Today, the store still stands there, at the corner of Main and Lafayette, like an old ghost ship. I can barely stand to drive by and see it like that and, as silly as it may sound, I still keep hoping someone will go in and turn the lights back on.

There is no way that buying or listening to music online can match the heart and soul, and the sense of community that a true lover of the art can find in these magical places.

Let’s try not to let the lights go out on any more of them.

The legendary singer, songwriter and guitarist Bonnie Raitt once summed up the value of these places as well as anyone else –

“I don’t know if I’d ever have had the exposure to the roots and world music…folk, blues, classic jazz, gypsy, Celtic, African, Latin, had it not been for combing the racks of the local independent record stores in the Cambridge/Boston area when I was in college and the years since. … Having the ability to linger and talk about selections with a staff person who really knew their stuff and was able to illuminate why certain albums by a given artist were better than others or steer me to new exciting finds I never would have discovered without their help, is another reason why preserving these independent record stores is so crucial. It’s the personal connection, the vastly more extensive collections, and being part of the community of like-minded music fans, that makes such a difference.”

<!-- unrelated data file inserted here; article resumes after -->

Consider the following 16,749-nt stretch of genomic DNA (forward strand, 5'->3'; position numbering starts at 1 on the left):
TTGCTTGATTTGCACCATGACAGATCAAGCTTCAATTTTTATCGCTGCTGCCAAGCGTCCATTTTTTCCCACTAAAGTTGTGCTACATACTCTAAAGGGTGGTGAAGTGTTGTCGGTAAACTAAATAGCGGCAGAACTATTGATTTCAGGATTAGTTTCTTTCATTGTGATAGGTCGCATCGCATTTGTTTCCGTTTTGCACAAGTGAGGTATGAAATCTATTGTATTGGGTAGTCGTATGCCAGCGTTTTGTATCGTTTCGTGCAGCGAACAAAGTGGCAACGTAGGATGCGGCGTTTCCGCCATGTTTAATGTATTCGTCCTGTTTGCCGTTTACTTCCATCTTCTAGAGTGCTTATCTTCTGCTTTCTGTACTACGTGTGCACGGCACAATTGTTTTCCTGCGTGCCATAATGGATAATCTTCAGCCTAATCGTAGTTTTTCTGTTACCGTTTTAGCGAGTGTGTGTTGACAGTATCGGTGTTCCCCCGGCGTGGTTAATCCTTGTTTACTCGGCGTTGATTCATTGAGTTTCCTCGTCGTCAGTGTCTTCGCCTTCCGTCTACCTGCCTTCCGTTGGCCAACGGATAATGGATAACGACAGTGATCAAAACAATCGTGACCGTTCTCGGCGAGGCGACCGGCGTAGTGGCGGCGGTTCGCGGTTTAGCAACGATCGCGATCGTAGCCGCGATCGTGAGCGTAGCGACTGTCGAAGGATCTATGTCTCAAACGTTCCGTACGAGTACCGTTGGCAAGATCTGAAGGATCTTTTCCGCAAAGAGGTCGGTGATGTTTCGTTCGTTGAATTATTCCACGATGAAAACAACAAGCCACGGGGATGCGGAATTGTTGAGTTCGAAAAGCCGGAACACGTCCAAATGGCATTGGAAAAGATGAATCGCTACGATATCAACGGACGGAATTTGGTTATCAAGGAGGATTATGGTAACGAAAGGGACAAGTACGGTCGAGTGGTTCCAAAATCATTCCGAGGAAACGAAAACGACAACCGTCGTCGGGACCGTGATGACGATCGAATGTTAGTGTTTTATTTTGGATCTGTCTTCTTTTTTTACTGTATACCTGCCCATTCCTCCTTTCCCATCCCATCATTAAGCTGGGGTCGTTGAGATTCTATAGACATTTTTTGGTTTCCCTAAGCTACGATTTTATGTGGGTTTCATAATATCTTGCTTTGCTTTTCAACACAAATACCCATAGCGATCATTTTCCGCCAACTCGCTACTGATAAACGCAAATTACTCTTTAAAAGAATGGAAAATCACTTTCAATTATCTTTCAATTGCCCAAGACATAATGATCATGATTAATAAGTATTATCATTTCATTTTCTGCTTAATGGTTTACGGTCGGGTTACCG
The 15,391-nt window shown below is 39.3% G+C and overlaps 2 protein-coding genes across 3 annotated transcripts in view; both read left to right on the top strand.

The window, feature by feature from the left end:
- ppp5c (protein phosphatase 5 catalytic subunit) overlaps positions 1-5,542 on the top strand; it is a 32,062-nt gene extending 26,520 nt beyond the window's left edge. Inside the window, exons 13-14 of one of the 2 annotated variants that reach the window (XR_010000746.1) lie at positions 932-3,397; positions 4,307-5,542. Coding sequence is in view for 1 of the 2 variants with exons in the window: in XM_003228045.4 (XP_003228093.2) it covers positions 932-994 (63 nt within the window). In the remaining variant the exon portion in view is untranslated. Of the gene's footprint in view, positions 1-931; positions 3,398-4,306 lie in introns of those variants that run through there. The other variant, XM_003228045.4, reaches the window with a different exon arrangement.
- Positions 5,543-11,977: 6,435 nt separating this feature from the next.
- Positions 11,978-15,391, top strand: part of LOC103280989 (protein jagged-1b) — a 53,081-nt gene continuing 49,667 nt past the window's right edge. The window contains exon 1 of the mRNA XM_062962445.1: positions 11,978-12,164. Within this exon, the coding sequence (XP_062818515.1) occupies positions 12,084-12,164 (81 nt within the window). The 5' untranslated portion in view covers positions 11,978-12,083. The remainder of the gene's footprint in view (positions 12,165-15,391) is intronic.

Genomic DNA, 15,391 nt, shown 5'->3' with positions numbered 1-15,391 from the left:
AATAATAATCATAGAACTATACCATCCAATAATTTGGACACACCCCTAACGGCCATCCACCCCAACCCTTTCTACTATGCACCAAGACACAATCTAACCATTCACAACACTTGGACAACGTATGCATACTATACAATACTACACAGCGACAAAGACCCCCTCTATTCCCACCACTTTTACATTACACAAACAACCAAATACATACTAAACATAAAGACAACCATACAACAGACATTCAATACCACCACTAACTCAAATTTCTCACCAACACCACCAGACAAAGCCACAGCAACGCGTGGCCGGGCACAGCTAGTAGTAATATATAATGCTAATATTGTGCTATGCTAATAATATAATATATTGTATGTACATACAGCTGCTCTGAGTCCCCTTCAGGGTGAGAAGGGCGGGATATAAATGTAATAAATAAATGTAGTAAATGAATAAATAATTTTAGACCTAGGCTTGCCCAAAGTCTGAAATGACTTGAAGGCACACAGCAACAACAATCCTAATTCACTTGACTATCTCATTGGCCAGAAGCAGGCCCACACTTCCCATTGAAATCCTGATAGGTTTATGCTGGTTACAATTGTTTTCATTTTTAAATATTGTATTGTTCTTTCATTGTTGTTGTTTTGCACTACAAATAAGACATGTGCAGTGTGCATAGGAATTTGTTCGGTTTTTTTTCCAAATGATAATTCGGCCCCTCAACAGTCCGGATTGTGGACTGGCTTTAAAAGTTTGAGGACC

Here are  links for Cool Beat Music and Books in Cheektowaga, New York and Niagara Records in St. Catharines, Ontario, including links for Google maps on how to find them –

Find out more about Cool Beat Music and Books by clicking on its online site at – https://www.facebook.com/coolbeatmusic/  .

To click a Google Map to help you better find Cool Beat Music and Books, click on https://www.google.com/maps/place/2445+William+St,+Buffalo,+NY+14206,+USA/@42.8841019,-78.7822109,17z/data=!3m1!4b1!4m5!3m4!1s0x89d30c5acb04cfd9:0xc2b71a6e62a533af!8m2!3d42.8841019!4d-78.7800222?hl=en .

Visit the online site for Niagara Records by  clicking on – https://www.facebook.com/niagararecordstore/

To click A Google Map to help better find Niagara Records, click on – https://www.google.ca/maps/place/Niagara+Records/@43.1606013,-79.241429,15z/data=!4m5!3m4!1s0x0:0x48f5792d8b1fd515!8m2!3d43.1606013!4d-79.241429

If you want to get a larger listing of some of what is left of the better record stores on both sides of the Niagara River, click on – https://www.yelp.ca/search?cflt=vinyl_records&find_loc=St.+Catharines%2C+ON .

NIAGARA AT LARGE encourages you to join the conversation by sharing your views on this post in the space following the Bernie Sanders quote below.

A reminder that we only post comments by individuals who also share their first and last names.

For more news and commentary from Niagara At Large – an independent, alternative voice for our greater bi-national Niagara region – become a regular visitor and subscriber to NAL at www.niagaraatlarge.com .

 “A politician thinks of the next election. A leader thinks of the next generation.” – Bernie Sanders

One response to “On This Coming Record Store Day, Here Are Some Great Ones to Visit in Our Region

  1. Sheila Krekorian

    In Toronto visit Dead Dog Records located at 1209 Bloor St W, and at 568 Church St. The stores are owned and operated by Steve York and his wife Gill Brook a St. Catharines native.